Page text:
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Supervision orders in care proceedings: survey findings

Authors & Organisations
Mary Ryan: Nuffield Family Justice Observatory
Alice Roe: Nuffield Family Justice Observatory
Jordan Rehill: Nuffield Family Justice Observatory
Mary Ryan
Alice Roe
Jordan Rehill
Nuffield Family Justice Observatory
Nuffield Family Justice Observatory
Nuffield Family Justice Observatory


Supervision orders are one of the options available to courts hearing care proceedings if they are satisfied that the grounds for a care or supervision order exist (s.31 Children Act 1989). A supervision order places a child under the supervision of the local authority. While an order is in force, it is the duty of the local authority to ‘advise, assist and befriend’ the child, and to take such steps as are necessary to give effect to the order (s.35).

Previous research has raised questions about the usefulness of standalone supervision orders, and identified varying practice across regions (Harwin et al. 2019).

In its final summary report, the Public Law Working Group noted ongoing concerns about supervision orders and recommended the creation of a sub-group to consider the issue further (2021). It also recommended that the government should review supervision orders with the aim of providing ‘a more robust and effective form of a public law order’ (para 228).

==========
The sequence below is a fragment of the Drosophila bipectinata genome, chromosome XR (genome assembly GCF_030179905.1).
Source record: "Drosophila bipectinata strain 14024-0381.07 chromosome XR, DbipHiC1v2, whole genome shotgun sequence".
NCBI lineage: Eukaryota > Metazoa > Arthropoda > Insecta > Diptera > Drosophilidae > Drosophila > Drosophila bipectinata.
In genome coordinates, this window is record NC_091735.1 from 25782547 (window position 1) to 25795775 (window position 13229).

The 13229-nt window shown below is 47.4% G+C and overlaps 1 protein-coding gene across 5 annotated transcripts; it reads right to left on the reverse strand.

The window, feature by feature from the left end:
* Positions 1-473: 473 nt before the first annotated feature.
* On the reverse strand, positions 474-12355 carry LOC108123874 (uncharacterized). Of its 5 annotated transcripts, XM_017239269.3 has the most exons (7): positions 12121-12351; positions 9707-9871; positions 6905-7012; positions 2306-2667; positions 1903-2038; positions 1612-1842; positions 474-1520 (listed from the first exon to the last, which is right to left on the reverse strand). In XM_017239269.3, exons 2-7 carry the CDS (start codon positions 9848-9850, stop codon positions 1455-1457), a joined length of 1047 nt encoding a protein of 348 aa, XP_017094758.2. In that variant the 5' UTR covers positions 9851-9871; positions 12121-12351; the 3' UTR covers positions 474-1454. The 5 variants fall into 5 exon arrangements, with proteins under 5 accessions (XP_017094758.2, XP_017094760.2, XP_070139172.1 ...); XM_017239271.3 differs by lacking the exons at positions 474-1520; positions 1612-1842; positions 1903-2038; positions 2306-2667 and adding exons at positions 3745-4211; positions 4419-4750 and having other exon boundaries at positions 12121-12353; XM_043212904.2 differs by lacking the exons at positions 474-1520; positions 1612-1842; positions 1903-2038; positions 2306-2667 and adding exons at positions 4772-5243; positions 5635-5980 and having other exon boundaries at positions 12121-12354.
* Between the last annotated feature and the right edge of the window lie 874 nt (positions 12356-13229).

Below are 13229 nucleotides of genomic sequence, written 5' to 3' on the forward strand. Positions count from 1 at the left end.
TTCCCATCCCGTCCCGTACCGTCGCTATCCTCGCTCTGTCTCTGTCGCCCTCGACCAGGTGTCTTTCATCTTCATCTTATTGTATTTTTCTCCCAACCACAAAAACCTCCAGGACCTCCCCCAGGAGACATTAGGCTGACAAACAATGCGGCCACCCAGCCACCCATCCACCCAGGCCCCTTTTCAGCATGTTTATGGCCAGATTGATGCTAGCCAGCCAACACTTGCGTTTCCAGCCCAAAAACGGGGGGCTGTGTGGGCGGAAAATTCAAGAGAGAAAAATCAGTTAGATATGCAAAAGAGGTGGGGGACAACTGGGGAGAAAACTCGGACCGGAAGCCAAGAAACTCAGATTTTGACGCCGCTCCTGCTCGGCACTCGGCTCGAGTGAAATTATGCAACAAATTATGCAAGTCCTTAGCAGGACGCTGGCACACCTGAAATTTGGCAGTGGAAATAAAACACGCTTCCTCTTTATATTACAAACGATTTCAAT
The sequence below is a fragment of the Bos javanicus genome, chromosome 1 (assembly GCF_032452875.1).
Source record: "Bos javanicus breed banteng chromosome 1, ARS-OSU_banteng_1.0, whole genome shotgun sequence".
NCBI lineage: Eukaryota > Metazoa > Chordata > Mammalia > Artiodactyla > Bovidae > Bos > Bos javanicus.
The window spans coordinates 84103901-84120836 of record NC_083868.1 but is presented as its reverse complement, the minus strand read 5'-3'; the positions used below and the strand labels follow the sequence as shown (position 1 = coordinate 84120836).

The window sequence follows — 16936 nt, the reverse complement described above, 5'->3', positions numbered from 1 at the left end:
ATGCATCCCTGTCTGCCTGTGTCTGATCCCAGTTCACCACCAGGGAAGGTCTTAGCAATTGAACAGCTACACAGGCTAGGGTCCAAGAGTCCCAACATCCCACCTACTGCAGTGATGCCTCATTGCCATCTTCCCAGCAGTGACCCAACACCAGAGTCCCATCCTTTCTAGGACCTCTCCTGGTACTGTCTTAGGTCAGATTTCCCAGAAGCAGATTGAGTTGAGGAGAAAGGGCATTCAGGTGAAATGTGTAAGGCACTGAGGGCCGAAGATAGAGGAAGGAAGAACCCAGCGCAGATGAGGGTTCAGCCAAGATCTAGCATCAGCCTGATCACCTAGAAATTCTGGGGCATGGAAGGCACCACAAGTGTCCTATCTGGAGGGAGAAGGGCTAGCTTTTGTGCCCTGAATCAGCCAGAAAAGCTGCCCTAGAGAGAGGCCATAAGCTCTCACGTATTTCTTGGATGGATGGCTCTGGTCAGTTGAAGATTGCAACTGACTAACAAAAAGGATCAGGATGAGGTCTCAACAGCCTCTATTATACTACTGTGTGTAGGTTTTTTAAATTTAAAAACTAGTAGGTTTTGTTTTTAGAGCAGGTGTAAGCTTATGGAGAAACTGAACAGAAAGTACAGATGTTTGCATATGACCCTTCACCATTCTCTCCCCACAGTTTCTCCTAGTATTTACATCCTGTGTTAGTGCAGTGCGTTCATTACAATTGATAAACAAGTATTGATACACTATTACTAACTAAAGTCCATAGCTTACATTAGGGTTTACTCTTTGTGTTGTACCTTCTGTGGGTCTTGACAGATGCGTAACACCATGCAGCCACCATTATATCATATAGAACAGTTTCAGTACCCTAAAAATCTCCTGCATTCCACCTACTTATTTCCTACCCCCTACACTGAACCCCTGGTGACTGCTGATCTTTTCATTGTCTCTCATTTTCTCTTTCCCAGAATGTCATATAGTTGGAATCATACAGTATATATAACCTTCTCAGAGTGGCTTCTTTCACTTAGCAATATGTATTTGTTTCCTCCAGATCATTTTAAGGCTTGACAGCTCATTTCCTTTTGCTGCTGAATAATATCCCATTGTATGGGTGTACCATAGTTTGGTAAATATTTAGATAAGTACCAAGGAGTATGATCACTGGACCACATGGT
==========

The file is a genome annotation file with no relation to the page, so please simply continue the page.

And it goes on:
Nuffield Family Justice Observatory conducted a survey in support of this work between 15 February and 8 March 2021.

Key findings

Overall, responses to the survey conducted by Nuffield Family Justice Observatory between 15 February and 8 March 2021 reflected the findings of Harwin et al. (2019) and the Public Law Working Group (2021) regarding the wide variation in practice, the management of supervision orders once proceedings are over, and the support provided under them. Concerns about the effectiveness of supervision orders noted in research are also reflected. The responses support the recommendations of the Public Law Working Group that a review of the effectiveness and robustness of the order should be carried out.

  • A total of 301 valid responses were received in response to the survey—10 from parents and 291 from professionals involved in family justice, mainly social work managers (53), judges (48) and barristers (45).
  • The majority of professional respondents (90%) thought that supervision orders should be retained. A key reason for this was the need for a proportionate order between a care order and no order when children were returning home at the end of proceedings in which the threshold for a care or supervision order had been established.
  • Reasons for making or arguing for supervision orders, or for seeing them as helpful, included:
    • keeping the local authority involved with the child and family
    • encouraging the local authority to provide support
    • the need for a proportionate order
    • to support children and parents where the situation had improved but where ongoing help was necessary
    • where some risk remained that the return home might not be successful
    • where children were older and did not want a care order
    •  to encourage engagement between parents and the local authority
    •  for supervision of contact.